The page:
During the flight back to Los Angeles, Affleck and philanthropic consultant Whitney Williams had the first of many conversations that would eventually lead to the Eastern Congo Initiative (ECI). The concept was simple: Create an organization that empowers Congolese people to rebuild their nation. “We thought, Why don’t we work with the people who actually know the militia or who have children who have been taken by them?” says Affleck. “And who know where the women are who have been ostracized by their villages because they were raped—why don’t we work directly with those people?”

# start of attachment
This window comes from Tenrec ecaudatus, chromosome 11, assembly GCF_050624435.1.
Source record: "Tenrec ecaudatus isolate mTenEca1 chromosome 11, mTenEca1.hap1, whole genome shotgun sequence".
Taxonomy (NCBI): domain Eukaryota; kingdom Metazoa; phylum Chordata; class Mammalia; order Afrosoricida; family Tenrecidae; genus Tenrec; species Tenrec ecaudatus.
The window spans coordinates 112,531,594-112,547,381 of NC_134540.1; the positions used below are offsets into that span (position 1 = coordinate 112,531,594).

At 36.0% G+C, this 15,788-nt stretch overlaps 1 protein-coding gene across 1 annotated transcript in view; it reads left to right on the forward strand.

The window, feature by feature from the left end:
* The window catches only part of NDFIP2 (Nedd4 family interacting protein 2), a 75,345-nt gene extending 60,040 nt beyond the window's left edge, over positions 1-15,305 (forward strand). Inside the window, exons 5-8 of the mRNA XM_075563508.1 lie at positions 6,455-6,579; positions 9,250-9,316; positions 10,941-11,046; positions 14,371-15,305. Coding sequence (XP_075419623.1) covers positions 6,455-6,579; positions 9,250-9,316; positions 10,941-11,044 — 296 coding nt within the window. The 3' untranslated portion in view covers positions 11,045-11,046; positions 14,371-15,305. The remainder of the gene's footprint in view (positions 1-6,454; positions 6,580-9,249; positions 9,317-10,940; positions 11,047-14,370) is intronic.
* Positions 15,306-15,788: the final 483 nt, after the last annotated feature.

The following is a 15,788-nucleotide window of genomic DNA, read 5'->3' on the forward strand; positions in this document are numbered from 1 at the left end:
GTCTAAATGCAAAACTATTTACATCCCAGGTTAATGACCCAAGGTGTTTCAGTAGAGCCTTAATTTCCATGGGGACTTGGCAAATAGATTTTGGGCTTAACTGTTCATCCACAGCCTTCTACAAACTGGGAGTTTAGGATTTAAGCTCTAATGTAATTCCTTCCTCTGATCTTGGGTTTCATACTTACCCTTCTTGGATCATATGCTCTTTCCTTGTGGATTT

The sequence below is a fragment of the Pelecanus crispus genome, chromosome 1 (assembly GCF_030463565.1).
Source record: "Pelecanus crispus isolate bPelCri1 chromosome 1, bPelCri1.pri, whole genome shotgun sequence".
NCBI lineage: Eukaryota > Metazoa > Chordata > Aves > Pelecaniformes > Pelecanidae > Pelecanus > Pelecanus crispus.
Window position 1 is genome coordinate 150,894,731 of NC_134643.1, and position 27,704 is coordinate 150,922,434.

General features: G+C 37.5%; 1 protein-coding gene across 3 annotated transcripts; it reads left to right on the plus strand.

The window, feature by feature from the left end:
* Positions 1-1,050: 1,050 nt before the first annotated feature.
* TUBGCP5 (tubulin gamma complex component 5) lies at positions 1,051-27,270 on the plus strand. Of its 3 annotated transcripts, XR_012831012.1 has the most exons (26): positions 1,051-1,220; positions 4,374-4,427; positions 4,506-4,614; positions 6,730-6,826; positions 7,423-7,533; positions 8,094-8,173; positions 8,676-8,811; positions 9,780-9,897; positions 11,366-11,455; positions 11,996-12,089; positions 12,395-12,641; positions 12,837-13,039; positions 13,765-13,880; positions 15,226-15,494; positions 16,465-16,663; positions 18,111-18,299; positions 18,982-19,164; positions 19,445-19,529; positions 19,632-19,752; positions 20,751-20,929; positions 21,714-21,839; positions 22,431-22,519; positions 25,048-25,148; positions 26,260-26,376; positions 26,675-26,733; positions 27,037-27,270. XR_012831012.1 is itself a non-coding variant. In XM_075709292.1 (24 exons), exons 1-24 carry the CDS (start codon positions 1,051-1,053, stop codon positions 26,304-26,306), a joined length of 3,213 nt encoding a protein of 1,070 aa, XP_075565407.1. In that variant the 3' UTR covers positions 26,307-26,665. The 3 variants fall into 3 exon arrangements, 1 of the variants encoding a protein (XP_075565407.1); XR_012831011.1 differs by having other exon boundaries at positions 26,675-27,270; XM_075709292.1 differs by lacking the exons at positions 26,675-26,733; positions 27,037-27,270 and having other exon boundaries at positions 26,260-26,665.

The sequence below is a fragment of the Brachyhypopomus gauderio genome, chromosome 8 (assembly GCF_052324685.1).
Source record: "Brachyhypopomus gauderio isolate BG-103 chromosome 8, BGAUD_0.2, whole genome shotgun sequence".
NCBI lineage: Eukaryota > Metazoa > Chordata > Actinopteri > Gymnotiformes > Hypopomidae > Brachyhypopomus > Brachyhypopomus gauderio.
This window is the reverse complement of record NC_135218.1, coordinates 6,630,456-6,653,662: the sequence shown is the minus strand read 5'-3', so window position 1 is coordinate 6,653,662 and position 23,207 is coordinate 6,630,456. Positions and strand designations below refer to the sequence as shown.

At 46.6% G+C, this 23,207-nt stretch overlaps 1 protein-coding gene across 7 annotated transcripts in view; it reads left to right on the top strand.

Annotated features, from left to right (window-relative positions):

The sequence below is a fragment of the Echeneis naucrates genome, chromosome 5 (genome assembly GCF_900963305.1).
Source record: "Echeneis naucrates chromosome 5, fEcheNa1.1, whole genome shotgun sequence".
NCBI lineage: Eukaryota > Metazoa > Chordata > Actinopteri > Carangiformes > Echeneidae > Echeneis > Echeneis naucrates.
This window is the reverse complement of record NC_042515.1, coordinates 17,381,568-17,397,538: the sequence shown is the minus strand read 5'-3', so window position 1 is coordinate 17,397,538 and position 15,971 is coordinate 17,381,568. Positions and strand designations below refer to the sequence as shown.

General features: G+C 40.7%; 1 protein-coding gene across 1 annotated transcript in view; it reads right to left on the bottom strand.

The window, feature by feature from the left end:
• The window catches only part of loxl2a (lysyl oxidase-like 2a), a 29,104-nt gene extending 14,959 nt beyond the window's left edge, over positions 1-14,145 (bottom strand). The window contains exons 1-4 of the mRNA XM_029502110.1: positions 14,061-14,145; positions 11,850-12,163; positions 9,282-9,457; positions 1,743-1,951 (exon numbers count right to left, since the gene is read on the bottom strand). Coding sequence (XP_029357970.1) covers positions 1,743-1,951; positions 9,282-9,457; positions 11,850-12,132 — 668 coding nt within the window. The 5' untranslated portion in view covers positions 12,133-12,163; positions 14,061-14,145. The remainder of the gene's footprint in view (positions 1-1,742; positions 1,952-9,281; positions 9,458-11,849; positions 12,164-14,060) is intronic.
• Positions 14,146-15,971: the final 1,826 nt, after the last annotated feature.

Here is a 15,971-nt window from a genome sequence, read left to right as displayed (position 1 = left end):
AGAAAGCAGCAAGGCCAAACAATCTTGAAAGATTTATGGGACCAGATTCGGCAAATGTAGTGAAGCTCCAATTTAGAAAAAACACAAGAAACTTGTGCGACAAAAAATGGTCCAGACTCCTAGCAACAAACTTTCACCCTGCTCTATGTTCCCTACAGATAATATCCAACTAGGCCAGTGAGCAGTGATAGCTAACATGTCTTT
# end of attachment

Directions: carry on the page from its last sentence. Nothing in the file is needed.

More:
Almost nine years after that trip, with the help of Williams (who would become his cofounder), Affleck’s footprints are now all over the country; ECI has funded more than 90 projects, in everything from farming cooperatives to vocational training. But Affleck has taken a particular interest in helping women. “The Congo has trillions of dollars in mineral wealth and enough arable land to feed a third of the world,” says Affleck. “But I have come to believe that the most precious resource in the country is its women. Congolese women are incredible—what they have been through? Forget it. I’d never survive it. Nothing puts my own life and circumstances into perspective like the lessons I learn from them.” ECI’s impact is growing: The foundation has funded programs that have improved health care for more than 23,000 women, have helped bring 600 gender-based violence cases to court, and trained more than 50 female journalists last year alone. “I think ECI is putting its money where its mouth is,” says renowned human rights activist John Prendergast. “There is lots of rhetoric about the importance of empowering women…[but] ECI provides critical resources to groups that are leading the transformation of Congolese society.”